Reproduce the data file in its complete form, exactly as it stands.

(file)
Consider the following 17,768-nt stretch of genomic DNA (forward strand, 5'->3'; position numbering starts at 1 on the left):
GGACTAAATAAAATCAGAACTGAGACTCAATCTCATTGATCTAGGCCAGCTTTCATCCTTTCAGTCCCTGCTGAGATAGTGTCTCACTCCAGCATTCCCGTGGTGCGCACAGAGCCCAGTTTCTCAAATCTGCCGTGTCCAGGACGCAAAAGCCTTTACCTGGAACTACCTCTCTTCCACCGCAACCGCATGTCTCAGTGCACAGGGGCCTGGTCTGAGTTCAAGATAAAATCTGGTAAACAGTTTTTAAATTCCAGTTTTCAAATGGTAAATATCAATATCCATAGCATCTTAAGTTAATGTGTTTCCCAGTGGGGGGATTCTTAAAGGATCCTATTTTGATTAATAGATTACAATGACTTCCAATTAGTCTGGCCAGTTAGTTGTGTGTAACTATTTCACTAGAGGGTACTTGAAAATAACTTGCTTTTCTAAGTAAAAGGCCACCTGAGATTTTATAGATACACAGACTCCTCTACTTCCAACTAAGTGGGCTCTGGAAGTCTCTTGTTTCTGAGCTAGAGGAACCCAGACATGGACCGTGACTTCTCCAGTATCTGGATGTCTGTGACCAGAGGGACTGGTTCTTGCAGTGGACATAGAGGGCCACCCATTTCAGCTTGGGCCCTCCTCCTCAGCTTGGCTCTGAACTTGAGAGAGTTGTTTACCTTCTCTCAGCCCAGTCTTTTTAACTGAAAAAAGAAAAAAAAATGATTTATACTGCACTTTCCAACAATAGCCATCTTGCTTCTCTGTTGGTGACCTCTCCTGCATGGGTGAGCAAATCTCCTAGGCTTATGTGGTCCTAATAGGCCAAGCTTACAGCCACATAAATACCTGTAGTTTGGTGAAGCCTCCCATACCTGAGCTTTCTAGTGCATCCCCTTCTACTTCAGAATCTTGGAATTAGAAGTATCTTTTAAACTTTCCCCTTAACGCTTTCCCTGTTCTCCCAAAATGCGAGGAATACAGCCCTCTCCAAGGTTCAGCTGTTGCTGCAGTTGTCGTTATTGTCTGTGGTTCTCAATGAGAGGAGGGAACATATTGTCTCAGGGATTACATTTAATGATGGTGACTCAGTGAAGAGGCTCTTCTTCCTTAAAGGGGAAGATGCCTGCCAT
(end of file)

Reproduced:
Consider the following 17,768-nt stretch of genomic DNA (forward strand, 5'->3'; position numbering starts at 1 on the left):
GGACTAAATAAAATCAGAACTGAGACTCAATCTCATTGATCTAGGCCAGCTTTCATCCTTTCAGTCCCTGCTGAGATAGTGTCTCACTCCAGCATTCCCGTGGTGCGCACAGAGCCCAGTTTCTCAAATCTGCCGTGTCCAGGACGCAAAAGCCTTTACCTGGAACTACCTCTCTTCCACCGCAACCGCATGTCTCAGTGCACAGGGGCCTGGTCTGAGTTCAAGATAAAATCTGGTAAACAGTTTTTAAATTCCAGTTTTCAAATGGTAAATATCAATATCCATAGCATCTTAAGTTAATGTGTTTCCCAGTGGGGGGATTCTTAAAGGATCCTATTTTGATTAATAGATTACAATGACTTCCAATTAGTCTGGCCAGTTAGTTGTGTGTAACTATTTCACTAGAGGGTACTTGAAAATAACTTGCTTTTCTAAGTAAAAGGCCACCTGAGATTTTATAGATACACAGACTCCTCTACTTCCAACTAAGTGGGCTCTGGAAGTCTCTTGTTTCTGAGCTAGAGGAACCCAGACATGGACCGTGACTTCTCCAGTATCTGGATGTCTGTGACCAGAGGGACTGGTTCTTGCAGTGGACATAGAGGGCCACCCATTTCAGCTTGGGCCCTCCTCCTCAGCTTGGCTCTGAACTTGAGAGAGTTGTTTACCTTCTCTCAGCCCAGTCTTTTTAACTGAAAAAAGAAAAAAAAATGATTTATACTGCACTTTCCAACAATAGCCATCTTGCTTCTCTGTTGGTGACCTCTCCTGCATGGGTGAGCAAATCTCCTAGGCTTATGTGGTCCTAATAGGCCAAGCTTACAGCCACATAAATACCTGTAGTTTGGTGAAGCCTCCCATACCTGAGCTTTCTAGTGCATCCCCTTCTACTTCAGAATCTTGGAATTAGAAGTATCTTTTAAACTTTCCCCTTAACGCTTTCCCTGTTCTCCCAAAATGCGAGGAATACAGCCCTCTCCAAGGTTCAGCTGTTGCTGCAGTTGTCGTTATTGTCTGTGGTTCTCAATGAGAGGAGGGAACATATTGTCTCAGGGATTACATTTAATGATGGTGACTCAGTGAAGAGGCTCTTCTTCCTTAAAGGGGAAGATGCCTGCCAT